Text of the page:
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In the footsteps of Magritte: New street art trail marks 125th anniversary of Belgian surrealist artist

In the footsteps of Magritte - art trail Brussels
15:52 30/06/2023

He is Belgium’s most famous artist and the city of Brussels is celebrating the 125th anniversary of René Magritte’s birth with a series of events and exhibitions.

The latest one to open is an outdoor project by French street artist Julien de Casabianca. In the footsteps of Magritte is a series of monumental collages that adorn facades in the city until 7 January.

Clouds, pipes, bowler hats, and green apples remain some of the most immediately recognisable icons of the artist’s works.

Homme de dos 2

Casabianca has lifted characters and objects from many of the famous paintings. The predominant figure is a bowler-hatted man; the familiar outline features in many of the ephemeral artworks.

The Corsican artist was inspired by three symbolist paintings in particular: The Schoolmaster (1954), The Happy Donor (1966) and The Unexpected Answer (1932).

It was Magritte’s style to distort commonplace images by depicting them in unusual scenes; making the familiar disturbing and raising questions about the nature of representation and reality. These images are also highly humourous and familiar worldwide.

Oiseau 1

The eight works in the trail represent a journey into the work of Magritte, an artist who symbolises Belgium and continues to inspire both artists and the public.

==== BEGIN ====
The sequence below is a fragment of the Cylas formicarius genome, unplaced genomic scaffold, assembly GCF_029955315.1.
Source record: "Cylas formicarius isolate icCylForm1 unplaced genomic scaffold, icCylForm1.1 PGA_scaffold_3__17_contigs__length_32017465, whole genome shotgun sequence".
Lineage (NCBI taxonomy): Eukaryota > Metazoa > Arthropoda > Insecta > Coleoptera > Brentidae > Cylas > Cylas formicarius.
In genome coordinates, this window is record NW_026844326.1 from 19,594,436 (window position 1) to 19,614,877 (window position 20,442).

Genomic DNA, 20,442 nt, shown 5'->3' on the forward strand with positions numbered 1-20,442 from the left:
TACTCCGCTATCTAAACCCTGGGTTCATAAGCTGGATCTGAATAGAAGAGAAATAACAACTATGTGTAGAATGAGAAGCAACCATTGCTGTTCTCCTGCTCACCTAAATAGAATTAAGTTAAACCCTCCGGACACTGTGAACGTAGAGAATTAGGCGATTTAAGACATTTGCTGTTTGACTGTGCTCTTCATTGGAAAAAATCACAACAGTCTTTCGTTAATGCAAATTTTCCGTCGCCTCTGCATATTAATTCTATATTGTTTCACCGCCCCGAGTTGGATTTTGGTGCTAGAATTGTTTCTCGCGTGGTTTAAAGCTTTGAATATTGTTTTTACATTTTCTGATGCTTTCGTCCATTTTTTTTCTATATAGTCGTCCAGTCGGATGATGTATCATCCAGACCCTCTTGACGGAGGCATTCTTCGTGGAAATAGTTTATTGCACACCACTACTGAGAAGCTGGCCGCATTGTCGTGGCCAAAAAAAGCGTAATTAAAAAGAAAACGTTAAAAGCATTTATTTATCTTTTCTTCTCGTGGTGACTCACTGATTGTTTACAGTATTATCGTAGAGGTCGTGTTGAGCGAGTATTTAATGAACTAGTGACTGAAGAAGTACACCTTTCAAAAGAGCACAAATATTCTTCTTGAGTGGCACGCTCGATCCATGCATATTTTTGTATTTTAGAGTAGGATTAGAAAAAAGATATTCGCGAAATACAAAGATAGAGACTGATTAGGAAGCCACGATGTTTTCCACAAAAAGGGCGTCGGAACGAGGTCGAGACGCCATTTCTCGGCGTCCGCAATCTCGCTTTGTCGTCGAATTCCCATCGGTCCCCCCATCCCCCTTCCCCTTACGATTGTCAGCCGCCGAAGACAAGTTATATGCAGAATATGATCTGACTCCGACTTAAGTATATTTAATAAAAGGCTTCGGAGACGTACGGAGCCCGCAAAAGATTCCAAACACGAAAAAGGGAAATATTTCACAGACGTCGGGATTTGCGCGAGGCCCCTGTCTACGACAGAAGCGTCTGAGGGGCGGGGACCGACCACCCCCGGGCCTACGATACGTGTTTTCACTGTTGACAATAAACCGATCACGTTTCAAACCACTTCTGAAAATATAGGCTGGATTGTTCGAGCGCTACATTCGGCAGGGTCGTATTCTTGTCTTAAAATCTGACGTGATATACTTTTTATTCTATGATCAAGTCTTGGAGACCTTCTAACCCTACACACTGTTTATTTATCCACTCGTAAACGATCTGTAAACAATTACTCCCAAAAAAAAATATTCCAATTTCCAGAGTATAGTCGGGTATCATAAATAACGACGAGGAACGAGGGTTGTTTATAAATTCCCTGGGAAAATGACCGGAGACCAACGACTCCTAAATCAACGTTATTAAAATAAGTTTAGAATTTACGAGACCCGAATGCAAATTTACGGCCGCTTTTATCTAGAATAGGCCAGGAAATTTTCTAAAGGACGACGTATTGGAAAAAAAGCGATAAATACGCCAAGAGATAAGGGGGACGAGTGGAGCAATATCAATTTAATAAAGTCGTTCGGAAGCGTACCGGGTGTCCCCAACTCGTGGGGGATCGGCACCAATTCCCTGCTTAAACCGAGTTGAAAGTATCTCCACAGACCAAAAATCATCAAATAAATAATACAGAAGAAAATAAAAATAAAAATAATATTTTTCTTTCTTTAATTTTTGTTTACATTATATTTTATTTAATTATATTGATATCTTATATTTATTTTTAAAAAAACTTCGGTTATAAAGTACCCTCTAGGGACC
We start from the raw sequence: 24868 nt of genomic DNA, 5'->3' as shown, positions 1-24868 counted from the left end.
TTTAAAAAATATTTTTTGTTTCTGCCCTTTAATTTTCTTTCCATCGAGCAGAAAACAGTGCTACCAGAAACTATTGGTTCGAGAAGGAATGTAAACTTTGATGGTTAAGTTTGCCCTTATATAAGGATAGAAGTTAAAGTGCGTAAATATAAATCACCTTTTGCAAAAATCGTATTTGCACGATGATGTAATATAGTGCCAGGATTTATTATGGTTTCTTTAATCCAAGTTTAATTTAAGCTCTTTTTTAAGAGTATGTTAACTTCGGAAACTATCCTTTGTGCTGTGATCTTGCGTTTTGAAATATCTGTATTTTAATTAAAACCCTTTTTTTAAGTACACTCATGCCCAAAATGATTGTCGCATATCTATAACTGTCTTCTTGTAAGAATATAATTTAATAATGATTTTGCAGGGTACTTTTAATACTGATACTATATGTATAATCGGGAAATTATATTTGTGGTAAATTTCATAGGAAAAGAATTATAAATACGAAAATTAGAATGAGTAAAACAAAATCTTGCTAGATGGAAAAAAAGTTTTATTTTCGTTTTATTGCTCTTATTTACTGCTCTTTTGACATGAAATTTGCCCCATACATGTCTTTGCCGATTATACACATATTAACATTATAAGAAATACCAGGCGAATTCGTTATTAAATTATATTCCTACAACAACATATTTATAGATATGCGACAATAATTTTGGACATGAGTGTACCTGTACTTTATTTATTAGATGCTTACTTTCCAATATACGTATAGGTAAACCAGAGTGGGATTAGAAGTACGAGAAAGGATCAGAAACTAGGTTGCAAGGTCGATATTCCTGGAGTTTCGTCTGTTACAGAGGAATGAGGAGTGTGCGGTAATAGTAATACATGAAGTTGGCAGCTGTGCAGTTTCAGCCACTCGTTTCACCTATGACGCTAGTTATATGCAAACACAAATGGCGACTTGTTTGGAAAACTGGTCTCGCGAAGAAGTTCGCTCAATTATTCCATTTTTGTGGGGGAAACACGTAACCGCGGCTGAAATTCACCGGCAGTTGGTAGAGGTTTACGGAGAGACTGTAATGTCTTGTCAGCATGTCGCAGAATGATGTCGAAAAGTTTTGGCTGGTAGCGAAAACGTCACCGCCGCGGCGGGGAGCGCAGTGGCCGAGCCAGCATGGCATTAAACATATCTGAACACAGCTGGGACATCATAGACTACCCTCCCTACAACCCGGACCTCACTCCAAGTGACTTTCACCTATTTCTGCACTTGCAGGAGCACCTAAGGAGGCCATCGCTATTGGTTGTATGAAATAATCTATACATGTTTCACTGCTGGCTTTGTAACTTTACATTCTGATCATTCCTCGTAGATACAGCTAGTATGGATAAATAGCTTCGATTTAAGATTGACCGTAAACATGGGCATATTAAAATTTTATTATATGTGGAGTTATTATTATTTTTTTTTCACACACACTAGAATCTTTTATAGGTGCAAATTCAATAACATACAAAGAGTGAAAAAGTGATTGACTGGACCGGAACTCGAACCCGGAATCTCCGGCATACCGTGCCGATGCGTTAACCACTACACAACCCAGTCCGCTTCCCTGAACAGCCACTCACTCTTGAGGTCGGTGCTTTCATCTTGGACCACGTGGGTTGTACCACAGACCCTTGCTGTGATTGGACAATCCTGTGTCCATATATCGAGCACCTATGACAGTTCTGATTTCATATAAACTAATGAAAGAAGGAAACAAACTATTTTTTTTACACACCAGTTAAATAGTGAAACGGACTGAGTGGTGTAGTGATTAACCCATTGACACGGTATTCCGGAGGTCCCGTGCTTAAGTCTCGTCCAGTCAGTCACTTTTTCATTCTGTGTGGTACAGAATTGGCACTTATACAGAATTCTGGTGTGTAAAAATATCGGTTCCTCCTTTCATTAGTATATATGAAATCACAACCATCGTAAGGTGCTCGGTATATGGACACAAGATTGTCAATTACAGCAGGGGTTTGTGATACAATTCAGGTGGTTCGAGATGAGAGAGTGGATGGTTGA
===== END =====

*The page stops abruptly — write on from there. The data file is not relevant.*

Equally familiar are the facades that are temporarily graced by the collages: the Royal Library of Belgium (KBR), the Novotel, the Hotel Amigo and the Régie des Bâtiments, among others. They stretch from the Place De Brouckère to the Mont des Arts and Place Royale.

An initiative of the Magritte Foundation, the Magritte Museum and the City of Brussels, the trail was inaugurated by the alderwoman for culture, tourism and major events Delphine Houba. “This is not an exhibition, but we are very happy that it is taking place,” she quipped at the opening, in reference to the artist’s feted painting This is Not a Pipe.


Underlining the accessible nature of the exhibition, she added: "People do not always feel entitled to enter a museum, but art is for everyone and it’s therefore important that it’s in the street."

It was a message reiterated by the president of the Magritte Foundation Charly Herscovici: "Magritte must always remain alive and the best way is to exhibit it both in museums and in the streets."

For Brussels mayor Philippe Close it was an honour to welcome an internationally renowned artist such as Julien de Casabianca. "This intervention perpetuates the modernity of René Magritte's work in the public space, for the benefit of our residents and visitors.”

Géant 1

Casabianca, from Corsica, is an expert at creating pop-up XXL collages on iconic façades around the world. His work is respectful of the environment and doesn’t damage the walls, using predominantly standard wallpaper paste made from biodegradable plant-based raw materials.

In the footsteps of Magritte
Until 7 January
Brussels city-centre

Photos: ©City of Brussels/Eric Danhier

Written by Sarah Crew